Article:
4. Hey guys, one of your biggest fans here from a little-known state called Wyoming; ever heard of it?…just kidding, I know you have, I’m so excited you’ve become so passionate about these topics as have I over the last half-decade; we shall have PLENTY to talk about this summer at our little get-together.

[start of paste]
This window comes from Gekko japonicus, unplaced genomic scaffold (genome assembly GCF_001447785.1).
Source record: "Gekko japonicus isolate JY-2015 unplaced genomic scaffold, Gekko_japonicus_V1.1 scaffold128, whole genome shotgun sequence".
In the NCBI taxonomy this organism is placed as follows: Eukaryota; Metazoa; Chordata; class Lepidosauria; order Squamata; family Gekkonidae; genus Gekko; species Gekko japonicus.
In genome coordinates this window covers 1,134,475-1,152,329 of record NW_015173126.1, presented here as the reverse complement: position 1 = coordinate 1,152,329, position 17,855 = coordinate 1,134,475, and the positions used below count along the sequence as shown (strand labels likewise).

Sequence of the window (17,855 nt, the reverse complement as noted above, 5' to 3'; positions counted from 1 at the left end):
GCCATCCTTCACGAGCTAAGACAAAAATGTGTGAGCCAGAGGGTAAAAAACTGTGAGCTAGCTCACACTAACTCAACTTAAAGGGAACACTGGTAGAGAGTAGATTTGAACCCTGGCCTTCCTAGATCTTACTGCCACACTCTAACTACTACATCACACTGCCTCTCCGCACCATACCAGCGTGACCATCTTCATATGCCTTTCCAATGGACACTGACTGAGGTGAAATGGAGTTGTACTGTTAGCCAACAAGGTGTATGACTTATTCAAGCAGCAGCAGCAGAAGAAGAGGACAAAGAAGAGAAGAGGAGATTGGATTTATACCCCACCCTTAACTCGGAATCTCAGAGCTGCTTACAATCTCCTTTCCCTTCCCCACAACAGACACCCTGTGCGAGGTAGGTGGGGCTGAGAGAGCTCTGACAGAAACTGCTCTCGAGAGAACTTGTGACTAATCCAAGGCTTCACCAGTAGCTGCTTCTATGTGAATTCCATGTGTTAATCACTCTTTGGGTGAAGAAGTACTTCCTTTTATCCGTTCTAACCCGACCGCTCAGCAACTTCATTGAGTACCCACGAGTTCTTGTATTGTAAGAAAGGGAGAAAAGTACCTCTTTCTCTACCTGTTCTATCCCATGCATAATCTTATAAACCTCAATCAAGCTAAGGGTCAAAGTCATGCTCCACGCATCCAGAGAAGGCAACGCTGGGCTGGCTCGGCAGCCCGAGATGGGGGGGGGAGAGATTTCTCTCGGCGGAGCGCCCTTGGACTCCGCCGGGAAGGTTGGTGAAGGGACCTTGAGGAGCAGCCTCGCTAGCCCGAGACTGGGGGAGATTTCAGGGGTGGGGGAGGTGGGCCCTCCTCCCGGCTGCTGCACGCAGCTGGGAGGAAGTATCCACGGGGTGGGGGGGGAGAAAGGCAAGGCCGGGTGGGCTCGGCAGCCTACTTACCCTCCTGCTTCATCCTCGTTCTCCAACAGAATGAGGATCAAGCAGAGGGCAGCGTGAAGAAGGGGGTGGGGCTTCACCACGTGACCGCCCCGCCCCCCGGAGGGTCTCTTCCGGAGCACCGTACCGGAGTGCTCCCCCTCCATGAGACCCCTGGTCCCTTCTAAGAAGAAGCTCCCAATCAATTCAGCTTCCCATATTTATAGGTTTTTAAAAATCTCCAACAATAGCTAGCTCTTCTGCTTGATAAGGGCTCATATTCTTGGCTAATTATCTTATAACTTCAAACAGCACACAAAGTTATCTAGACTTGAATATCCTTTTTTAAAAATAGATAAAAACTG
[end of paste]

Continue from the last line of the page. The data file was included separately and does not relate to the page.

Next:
We watched “Vegucated” last night, a documentary on Netflix (one month free trial so there’s no excuse not to check it out). It is a great movie and very motivating. A slight majority of it is light-hearted, but there’s nightmarish parts that will probably stick with you the rest of your life. Yes, you guessed it, the slaughterhouse and factory farm footage. They were able to get actual footage inside the walls, which is the truly amazing thing about low-budget documentaries. Oprah couldn’t get in, but these people did. We were both near tears watching the treatment of the animals, and I’m not usually a sensitive-Sally when it comes to those things.